But as I showed the guard my passport, he didn't bother to read it at all and told me that he wouldn't let me in because my passport didn't give detailed description of my height, weight and eye color. Nah, how could he tell that my passport didn't give full descriptions, which it actually didn'tsay, before reading it? The reasons could be the either or both of the following: 1) he was expecting bribery money 2) this bar don't welcome non-Hispanics. But even the police officer who witnessed everything at the door way showed no sympathy to me, saying that, it was this club's RULE to request full physical description upon entry.
So this is law-ruled and –based US. They were more sophisticated than a hundred years ago when US looted and robbed wealth from countries like China. Now things have changed, what they did is to set up systems and justify their actions by quoting a line from relevant laws and international agreements all designed in their best interest. According to media reports, during a meeting, Carlos Gutierrez, the US Secretary of Commerce challenged Madame Wu Yi, the then Chinese vice premier, saying that US was “negotiating with thieves”, referring to the issue of privacy running rampant in China. Wu fought back “We are negotiating with robbers.” She said that at a time when every DVD player manufactured in China would pay up to $15 as royalty to patent holders. 300 billion USD out of China’s foreign reserve evaporated overnight under US pressure to appreciate renminbi as bunches of US financers and scholars argued its necessity and based their reasoning on US financial needs. In comparison, our way of doing international business is too naive and needs systematic and strategic thinking.
To contain China's development, the West devised the Kyoto Protocol; lofty cause of environmental protection was reduced to a political tool. Unfortunately, US, unlike other developed countries in Europe, U.S. is not conserving either. That's the reason why President Bush belatedly signed on it. Whenever you go in US, you will find plastic shopping bags are still widely in use, and much bigger in size. Disposable table wares are still widely used as opposed to the recent ban of plastic bags in supermarkets in my country. Americans throws away electronic appliances once they go out of order, partly because it would cost more to repair them.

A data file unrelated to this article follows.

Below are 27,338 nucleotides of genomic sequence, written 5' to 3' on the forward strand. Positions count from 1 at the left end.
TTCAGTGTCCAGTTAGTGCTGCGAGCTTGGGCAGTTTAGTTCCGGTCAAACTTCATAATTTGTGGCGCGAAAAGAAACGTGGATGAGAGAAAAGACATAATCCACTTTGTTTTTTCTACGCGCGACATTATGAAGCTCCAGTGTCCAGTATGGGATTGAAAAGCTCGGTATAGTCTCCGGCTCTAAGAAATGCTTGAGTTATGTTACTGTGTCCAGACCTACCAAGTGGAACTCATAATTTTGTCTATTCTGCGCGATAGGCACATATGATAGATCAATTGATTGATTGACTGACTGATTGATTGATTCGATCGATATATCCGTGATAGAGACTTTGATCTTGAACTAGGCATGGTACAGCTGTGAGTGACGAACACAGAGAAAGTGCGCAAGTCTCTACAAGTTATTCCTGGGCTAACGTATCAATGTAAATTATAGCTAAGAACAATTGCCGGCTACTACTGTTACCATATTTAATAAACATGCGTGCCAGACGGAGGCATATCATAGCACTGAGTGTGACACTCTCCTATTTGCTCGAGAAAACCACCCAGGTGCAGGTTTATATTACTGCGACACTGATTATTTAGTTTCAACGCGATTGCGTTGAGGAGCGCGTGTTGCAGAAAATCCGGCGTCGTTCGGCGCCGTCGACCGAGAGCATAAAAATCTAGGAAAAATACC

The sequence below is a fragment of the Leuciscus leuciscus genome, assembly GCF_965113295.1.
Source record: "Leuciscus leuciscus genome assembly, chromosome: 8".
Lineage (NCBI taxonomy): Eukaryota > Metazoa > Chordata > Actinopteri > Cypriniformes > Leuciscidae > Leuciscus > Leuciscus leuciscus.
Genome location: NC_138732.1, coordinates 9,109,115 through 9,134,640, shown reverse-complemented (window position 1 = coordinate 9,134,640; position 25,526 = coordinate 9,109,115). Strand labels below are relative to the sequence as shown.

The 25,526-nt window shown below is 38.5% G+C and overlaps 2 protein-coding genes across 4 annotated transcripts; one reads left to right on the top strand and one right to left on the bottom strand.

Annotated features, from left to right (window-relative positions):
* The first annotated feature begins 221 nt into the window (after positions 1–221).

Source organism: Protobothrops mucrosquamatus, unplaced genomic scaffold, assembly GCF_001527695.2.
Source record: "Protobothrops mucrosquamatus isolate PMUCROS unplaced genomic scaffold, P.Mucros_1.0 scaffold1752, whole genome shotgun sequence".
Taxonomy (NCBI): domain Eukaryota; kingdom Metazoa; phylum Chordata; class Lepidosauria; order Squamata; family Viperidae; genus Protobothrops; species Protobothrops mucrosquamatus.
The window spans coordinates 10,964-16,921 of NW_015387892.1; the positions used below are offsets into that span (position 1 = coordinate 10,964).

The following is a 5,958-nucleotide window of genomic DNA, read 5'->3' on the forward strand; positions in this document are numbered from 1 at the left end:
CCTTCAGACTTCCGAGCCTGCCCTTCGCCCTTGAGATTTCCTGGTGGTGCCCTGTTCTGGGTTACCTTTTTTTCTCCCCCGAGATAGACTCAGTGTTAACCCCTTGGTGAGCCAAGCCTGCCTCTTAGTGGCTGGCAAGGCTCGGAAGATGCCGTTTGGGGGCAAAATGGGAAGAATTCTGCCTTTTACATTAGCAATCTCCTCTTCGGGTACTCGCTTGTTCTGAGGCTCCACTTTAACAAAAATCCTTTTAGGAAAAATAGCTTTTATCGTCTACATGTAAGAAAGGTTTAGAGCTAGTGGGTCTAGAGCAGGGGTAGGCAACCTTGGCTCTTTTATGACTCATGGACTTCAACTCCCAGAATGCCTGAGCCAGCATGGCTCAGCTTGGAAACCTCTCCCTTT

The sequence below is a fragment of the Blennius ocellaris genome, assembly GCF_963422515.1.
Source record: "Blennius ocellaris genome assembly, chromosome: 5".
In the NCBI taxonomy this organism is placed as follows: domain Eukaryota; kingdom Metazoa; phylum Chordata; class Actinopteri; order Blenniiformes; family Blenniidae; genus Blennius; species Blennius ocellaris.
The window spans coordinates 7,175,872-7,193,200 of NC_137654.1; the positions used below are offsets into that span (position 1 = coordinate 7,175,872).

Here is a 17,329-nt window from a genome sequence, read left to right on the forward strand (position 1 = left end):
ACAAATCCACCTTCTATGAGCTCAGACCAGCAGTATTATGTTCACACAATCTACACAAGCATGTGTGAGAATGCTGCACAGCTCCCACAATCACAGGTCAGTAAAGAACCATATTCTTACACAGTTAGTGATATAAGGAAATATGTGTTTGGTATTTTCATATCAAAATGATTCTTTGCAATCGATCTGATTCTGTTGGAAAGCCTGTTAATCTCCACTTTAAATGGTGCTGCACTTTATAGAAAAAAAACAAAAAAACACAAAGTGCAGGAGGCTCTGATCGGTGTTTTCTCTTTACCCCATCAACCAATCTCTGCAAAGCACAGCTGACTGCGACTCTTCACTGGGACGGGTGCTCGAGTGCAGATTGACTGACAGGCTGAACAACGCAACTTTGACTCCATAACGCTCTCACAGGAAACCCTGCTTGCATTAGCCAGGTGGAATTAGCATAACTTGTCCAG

Not only Sharon Stone's Karma remarks are resoundingly stupid, some world leaders are not any smarter. German Chancellor Angelica Merkel said, during a visit to a new energy plant, people in developed countries could no longer afford milk and other meat products because people in developing countries, such as India and China, are changing their diets. Indians are eating two meals a day instead of one meal as they did in the recent past. President Bush echoed her “alarming finding” by saying that the rapid growing middle-class in India are consuming too much world's fossil energy. But he obviously ignored the fact that a typical Indian middle-class family made $800 annually. Guess what is the figure for US? US official figure says $50,000 is the threshold. A German commentator wrote in his column that he would "prefer Chinese to holdfast to their values" : to remain optimistic while leading a impoverished life.
Would such racist remarks cost these politicians jobs in their own country? Or it could win them more support because such malicious remarks are targeted at foreigners? So while U.S. demands us to conserve more, are we justifiably ask them to reconsider their suburban way of life? Will Americans sacrifice their cherished “individual space” and embrace urban life: live in big cities, stay closer, so you don't have to drive to supermarkets every time you need something. Remember, cars don't purify the world't air even if it is ethanol-driven but only to starve people desperately for food.